Check-in desks stand empty in the Monarch flights departures area after the airline ceased trading, at Luton airport, Britain October 2, 2017..
(photo credit: MARY TURNER / REUTERS)
Britain’s low-cost Monarch Airlines went bust on Monday, stranding passengers and canceling flights for hundreds of thousands of people worldwide.
The airline had busy routes from London’s Luton Airport and Manchester Airport to Tel Aviv. Thousands of passengers traveling or with plans to travel to Israel over the busy Sukkot holiday had their plans thrown into disarray.
The very last Monarch flight to land before it ceased operations entirely was a Tel Aviv to Manchester flight, which arrived back in the UK at 3:19am on Monday, according to flight tracking service Flightradar24.
George Alexander, a UK native who lives in Kfar Saba, told The Jerusalem Post that his 86-year-old mother is flying out Monday via EasyJet for the holidays. But her return flight to Manchester was supposed to be next week with Monarch.
“I tweeted Monarch yesterday and they answered that yesterday’s flights were on schedule,” Alexander said. But since then, he said, he heard nothing from the airline.
He only knew of the collapse from news reports and discussions with his brother in the UK. Alexander is optimistic that the UK Civil Aviation Authority will provide a return flight – at no extra cost – for her, as it has promised it will do for scheduled Monarch flights through to October 15.
The UK government is expected to charter more than 30 planes in order to bring customers home who have been stranded by the airline’s collapse. Of the 34 destinations Monarch serviced, Tel Aviv is the furthest.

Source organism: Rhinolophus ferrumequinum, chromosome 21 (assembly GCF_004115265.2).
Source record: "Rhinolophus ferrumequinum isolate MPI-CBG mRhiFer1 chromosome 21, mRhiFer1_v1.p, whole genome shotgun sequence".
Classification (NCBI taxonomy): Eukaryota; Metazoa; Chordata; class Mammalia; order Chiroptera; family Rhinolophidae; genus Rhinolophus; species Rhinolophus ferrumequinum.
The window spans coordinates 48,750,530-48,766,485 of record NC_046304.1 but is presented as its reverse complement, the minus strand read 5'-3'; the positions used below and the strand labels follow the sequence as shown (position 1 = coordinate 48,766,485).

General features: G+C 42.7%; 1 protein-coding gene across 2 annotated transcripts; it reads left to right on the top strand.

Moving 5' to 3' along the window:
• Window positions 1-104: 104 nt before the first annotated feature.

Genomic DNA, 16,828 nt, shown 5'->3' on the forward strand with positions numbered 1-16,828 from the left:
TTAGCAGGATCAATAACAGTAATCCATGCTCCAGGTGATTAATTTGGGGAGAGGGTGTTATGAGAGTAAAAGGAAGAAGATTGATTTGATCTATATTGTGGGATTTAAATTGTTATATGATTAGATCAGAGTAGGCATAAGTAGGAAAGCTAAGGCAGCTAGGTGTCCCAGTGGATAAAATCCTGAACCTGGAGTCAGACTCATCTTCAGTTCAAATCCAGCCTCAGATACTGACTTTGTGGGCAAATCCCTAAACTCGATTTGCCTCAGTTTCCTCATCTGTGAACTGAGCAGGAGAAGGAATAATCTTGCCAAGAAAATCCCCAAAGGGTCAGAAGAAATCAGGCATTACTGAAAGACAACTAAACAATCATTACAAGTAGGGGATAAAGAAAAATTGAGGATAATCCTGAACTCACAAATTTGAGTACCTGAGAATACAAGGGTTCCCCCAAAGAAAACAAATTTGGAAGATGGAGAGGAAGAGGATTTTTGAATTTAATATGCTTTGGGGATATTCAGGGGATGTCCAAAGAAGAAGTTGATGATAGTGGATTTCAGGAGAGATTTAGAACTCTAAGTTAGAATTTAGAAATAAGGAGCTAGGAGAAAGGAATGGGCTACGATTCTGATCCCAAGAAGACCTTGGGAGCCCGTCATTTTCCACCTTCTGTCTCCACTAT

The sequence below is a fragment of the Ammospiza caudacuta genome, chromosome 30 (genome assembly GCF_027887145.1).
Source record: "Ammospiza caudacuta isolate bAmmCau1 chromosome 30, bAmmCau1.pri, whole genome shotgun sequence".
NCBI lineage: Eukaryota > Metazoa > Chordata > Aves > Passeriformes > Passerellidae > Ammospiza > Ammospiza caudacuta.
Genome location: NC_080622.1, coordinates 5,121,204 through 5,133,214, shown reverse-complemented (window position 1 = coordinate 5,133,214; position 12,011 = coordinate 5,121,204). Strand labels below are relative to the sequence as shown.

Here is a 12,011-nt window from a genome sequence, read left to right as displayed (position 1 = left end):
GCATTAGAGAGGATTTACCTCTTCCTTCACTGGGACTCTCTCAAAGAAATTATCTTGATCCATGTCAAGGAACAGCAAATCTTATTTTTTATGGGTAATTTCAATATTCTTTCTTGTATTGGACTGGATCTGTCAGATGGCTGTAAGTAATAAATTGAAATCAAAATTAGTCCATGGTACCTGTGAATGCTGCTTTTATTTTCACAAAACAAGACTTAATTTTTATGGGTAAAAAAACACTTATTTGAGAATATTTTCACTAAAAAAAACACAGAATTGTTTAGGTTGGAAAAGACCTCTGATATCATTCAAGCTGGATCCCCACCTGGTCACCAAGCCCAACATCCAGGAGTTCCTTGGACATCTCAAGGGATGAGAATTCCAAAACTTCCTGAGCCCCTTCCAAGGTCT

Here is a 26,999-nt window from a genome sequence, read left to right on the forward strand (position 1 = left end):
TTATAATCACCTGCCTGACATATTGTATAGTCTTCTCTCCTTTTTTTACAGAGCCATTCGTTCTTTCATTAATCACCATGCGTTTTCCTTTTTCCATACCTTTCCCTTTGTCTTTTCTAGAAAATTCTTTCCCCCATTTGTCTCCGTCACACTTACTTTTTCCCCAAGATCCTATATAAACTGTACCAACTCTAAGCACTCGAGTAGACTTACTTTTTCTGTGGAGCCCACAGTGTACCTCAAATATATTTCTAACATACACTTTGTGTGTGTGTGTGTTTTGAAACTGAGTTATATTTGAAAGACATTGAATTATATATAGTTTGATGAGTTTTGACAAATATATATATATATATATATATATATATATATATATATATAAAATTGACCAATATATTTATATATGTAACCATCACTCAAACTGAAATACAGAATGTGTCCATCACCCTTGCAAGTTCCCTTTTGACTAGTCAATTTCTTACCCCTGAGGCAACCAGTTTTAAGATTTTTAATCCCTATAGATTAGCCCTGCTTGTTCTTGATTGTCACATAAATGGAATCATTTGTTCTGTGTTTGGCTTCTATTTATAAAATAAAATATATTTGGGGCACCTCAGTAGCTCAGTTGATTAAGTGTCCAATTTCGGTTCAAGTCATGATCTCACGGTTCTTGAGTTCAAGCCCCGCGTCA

According to the CAA, there are “up to 110,000 passengers abroad” without return flights. More than 750,000 future bookings were also canceled.
A representative of Israel’s Tourism Ministry said the ministry “regrets the cessation of activities of Monarch Airlines but does not interfere with consumer matters.
Incoming tourism is not expected to drop as a result. As this is a popular route, it is likely that another carrier will begin operations.”
Lydia White who lives in Manchester, came to Israel via Monarch last week with her family.
They were originally supposed to return home via Monarch, but at the last minute switched the flights to EasyJet due to a scheduling issue.
“We’re here for the chagim [holidays],” she told the Post via phone on Monday. “We’ve got friends who [were supposed to be] flying tomorrow and they’re not coming.”
But White said she had tickets with Monarch to return to Israel in December for a wedding.
So far, she said, she hasn’t heard from Monarch about the canceled flights. “We’re going to wait and see what happens over the next couple of weeks,” she said.
Hungarian low-cost airline WizzAir said Monday it had launched “rescue fares” for travelers who had their flights canceled by Monarch on the Luton to Tel Aviv route.
WizzAir said any passengers with a valid canceled Monarch reservation can book a new flight with them for 119 pounds.
Manchester resident Rosalyn Pearlman had a round-trip flights from Manchester to Tel Aviv booked for March, to visit for Passover.
She found out through news reports that the airline had gone under, throwing her vacation into jeopardy.
Since her trip was months away, it “leaves us with time to find new, probably more expensive, flights,” she told the Post via text message.
“I have started trying to get money back, (paid via credit card), but [I have] no idea how long it will take.”
Pearlman said Monarch’s appeal was originally the low price, even compared to competitor EasyJet.
Monarch only began flying from Luton to Tel Aviv and Eilat in December 2015, and added the Manchester route in April 2016.
The Eilat flights only ran in the winter months.
The airline’s collapse is said to prompt the UK’s biggest peacetime repatriation effort in history. Monarch apologized on Monday to customers and staff for the shocking news.
“I am so sorry that thousands now face a canceled holiday or trip, possible delays getting home and huge inconvenience as a result of our failure,” Monarch chief executive Andrew Swaffield told employees in a message. “I am truly sorry that it has ended like this.”Reuters contributed to this report.